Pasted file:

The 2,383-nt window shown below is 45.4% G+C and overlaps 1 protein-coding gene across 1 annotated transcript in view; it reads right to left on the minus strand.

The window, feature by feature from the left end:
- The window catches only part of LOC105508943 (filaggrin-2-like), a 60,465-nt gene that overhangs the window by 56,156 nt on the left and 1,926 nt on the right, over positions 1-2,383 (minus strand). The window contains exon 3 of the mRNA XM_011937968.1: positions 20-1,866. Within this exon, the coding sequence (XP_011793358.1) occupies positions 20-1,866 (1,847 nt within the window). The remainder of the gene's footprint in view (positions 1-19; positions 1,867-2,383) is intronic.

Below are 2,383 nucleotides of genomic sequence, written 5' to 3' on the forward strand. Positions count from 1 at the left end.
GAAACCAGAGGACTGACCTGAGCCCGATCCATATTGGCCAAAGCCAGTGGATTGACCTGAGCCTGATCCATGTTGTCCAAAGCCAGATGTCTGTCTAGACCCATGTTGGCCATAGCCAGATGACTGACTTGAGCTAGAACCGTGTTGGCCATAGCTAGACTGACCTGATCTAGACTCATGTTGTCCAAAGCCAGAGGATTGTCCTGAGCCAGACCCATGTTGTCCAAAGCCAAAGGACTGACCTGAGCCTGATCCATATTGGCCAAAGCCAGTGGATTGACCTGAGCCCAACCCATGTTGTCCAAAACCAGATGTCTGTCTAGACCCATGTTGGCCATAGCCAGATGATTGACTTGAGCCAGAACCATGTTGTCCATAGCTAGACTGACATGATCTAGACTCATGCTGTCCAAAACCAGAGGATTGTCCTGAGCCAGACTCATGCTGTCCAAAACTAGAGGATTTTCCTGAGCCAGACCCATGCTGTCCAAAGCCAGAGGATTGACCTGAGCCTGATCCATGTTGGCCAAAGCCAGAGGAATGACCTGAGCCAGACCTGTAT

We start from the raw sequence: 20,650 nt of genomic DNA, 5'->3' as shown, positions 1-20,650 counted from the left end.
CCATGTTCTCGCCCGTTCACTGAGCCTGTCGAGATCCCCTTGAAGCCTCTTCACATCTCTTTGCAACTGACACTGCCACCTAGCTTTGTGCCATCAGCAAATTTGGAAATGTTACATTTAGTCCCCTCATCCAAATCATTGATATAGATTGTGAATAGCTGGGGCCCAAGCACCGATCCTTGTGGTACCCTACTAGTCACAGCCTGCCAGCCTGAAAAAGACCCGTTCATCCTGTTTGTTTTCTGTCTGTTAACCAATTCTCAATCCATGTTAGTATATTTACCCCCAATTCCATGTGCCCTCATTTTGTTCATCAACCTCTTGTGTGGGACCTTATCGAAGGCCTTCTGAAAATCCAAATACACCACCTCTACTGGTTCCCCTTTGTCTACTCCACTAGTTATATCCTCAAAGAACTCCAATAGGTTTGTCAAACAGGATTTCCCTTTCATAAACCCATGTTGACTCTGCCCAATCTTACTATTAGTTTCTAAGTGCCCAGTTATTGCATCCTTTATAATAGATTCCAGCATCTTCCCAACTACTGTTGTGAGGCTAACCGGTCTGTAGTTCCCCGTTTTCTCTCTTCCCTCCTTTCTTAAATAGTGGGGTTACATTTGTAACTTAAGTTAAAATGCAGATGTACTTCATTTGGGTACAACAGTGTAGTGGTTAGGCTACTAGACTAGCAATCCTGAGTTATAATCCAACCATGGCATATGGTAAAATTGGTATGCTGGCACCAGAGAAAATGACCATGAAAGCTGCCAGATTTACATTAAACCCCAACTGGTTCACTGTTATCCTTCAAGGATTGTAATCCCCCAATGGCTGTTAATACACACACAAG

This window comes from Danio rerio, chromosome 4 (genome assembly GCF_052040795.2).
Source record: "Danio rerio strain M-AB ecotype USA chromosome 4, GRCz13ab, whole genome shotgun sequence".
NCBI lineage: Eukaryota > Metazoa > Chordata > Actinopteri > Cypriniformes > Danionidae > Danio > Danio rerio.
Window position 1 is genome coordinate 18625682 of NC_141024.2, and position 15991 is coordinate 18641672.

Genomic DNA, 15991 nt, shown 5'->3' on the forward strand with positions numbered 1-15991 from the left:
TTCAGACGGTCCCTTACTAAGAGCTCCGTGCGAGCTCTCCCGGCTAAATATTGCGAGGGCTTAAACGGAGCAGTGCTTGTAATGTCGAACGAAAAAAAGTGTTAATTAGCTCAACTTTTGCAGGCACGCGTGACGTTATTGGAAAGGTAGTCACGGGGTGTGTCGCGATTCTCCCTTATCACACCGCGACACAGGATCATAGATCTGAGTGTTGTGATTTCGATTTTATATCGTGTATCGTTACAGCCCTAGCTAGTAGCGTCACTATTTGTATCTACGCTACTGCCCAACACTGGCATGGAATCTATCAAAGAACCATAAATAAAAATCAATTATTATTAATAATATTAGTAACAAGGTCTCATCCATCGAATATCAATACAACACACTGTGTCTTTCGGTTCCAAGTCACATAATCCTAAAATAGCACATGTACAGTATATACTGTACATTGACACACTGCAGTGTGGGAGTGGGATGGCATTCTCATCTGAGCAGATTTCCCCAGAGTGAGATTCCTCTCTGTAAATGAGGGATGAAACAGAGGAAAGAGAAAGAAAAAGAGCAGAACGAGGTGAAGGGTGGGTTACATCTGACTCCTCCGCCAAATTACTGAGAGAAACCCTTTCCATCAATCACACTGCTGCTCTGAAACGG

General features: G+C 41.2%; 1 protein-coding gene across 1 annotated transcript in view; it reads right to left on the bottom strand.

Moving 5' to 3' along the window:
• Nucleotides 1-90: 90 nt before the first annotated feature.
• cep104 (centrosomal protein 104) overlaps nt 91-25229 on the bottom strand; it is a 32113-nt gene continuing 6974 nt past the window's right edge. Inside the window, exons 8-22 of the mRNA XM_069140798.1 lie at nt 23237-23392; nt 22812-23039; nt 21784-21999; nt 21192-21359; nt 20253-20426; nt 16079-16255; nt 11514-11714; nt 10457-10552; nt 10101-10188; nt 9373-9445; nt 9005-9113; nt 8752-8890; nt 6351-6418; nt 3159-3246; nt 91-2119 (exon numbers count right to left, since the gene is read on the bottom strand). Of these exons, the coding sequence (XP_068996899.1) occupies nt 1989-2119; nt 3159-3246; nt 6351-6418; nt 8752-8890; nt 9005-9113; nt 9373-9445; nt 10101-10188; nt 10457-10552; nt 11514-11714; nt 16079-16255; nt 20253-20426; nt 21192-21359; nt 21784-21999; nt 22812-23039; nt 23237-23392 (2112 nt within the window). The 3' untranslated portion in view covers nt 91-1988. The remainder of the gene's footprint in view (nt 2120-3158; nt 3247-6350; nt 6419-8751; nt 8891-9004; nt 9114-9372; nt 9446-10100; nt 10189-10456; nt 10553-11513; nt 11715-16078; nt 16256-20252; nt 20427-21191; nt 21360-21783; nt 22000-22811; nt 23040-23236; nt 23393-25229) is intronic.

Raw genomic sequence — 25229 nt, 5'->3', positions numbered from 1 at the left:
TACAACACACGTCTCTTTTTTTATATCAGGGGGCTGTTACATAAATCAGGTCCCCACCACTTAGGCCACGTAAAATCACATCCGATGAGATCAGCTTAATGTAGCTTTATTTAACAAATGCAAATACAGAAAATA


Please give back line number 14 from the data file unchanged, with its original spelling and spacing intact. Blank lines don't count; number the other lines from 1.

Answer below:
General features: G+C 41.2%; 1 protein-coding gene across 1 annotated transcript in view; it reads right to left on the bottom strand.